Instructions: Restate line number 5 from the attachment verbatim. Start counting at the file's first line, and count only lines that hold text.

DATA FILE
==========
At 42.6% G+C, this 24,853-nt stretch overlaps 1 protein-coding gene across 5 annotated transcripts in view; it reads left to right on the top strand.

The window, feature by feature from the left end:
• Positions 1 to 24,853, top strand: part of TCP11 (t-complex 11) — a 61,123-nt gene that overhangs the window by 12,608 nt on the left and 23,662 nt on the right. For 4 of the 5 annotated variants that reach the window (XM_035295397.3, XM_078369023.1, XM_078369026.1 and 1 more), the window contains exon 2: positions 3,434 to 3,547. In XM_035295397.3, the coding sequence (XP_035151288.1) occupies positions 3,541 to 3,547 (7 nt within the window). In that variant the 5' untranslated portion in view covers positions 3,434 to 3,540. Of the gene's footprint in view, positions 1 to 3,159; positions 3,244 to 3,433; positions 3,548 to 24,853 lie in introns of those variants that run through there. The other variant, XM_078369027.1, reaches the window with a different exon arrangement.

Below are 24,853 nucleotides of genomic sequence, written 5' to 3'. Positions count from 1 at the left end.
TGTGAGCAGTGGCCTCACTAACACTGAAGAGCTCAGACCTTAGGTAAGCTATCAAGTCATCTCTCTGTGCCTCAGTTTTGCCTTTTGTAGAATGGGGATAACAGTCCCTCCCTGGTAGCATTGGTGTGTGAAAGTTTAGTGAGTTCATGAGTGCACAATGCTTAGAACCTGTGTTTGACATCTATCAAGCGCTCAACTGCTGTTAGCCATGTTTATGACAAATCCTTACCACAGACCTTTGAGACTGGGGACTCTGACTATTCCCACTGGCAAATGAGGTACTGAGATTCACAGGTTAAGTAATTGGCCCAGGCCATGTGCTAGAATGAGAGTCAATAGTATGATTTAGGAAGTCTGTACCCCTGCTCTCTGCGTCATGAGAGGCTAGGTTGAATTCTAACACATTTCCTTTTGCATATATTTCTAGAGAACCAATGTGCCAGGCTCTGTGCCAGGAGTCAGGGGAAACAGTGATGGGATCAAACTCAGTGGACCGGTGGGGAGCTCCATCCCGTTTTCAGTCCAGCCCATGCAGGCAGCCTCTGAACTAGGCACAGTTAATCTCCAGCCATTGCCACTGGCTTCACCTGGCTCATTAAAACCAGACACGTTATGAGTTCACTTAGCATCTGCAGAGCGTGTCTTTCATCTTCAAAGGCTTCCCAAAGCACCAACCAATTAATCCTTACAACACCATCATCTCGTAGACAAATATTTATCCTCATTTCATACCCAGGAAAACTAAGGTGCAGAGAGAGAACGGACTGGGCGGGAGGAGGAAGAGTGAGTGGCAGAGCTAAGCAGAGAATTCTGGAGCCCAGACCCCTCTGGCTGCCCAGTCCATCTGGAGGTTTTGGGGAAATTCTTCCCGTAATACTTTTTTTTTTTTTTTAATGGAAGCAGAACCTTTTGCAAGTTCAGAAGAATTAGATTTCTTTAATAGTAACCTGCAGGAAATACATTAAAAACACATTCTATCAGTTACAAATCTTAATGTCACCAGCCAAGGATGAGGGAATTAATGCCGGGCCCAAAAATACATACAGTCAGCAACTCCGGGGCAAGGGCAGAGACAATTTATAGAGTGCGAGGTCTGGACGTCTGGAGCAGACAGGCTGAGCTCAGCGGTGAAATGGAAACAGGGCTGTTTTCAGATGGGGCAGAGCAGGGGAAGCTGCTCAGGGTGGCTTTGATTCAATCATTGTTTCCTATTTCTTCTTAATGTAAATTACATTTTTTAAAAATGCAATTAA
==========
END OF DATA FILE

TGTGAGCAGTGGCCTCACTAACACTGAAGAGCTCAGACCTTAGGTAAGCTATCAAGTCATCTCTCTGTGCCTCAGTTTTGCCTTTTGTAGAATGGGGATAACAGTCCCTCCCTGGTAGCATTGGTGTGTGAAAGTTTAGTGAGTTCATGAGTGCACAATGCTTAGAACCTGTGTTTGACATCTATCAAGCGCTCAACTGCTGTTAGCCATGTTTATGACAAATCCTTACCACAGACCTTTGAGACTGGGGACTCTGACTATTCCCACTGGCAAATGAGGTACTGAGATTCACAGGTTAAGTAATTGGCCCAGGCCATGTGCTAGAATGAGAGTCAATAGTATGATTTAGGAAGTCTGTACCCCTGCTCTCTGCGTCATGAGAGGCTAGGTTGAATTCTAACACATTTCCTTTTGCATATATTTCTAGAGAACCAATGTGCCAGGCTCTGTGCCAGGAGTCAGGGGAAACAGTGATGGGATCAAACTCAGTGGACCGGTGGGGAGCTCCATCCCGTTTTCAGTCCAGCCCATGCAGGCAGCCTCTGAACTAGGCACAGTTAATCTCCAGCCATTGCCACTGGCTTCACCTGGCTCATTAAAACCAGACACGTTATGAGTTCACTTAGCATCTGCAGAGCGTGTCTTTCATCTTCAAAGGCTTCCCAAAGCACCAACCAATTAATCCTTACAACACCATCATCTCGTAGACAAATATTTATCCTCATTTCATACCCAGGAAAACTAAGGTGCAGAGAGAGAACGGACTGGGCGGGAGGAGGAAGAGTGAGTGGCAGAGCTAAGCAGAGAATTCTGGAGCCCAGACCCCTCTGGCTGCCCAGTCCATCTGGAGGTTTTGGGGAAATTCTTCCCGTAATACTTTTTTTTTTTTTTTAATGGAAGCAGAACCTTTTGCAAGTTCAGAAGAATTAGATTTCTTTAATAGTAACCTGCAGGAAATACATTAAAAACACATTCTATCAGTTACAAATCTTAATGTCACCAGCCAAGGATGAGGGAATTAATGCCGGGCCCAAAAATACATACAGTCAGCAACTCCGGGGCAAGGGCAGAGACAATTTATAGAGTGCGAGGTCTGGACGTCTGGAGCAGACAGGCTGAGCTCAGCGGTGAAATGGAAACAGGGCTGTTTTCAGATGGGGCAGAGCAGGGGAAGCTGCTCAGGGTGGCTTTGATTCAATCATTGTTTCCTATTTCTTCTTAATGTAAATTACATTTTTTAAAAATGCAATTAA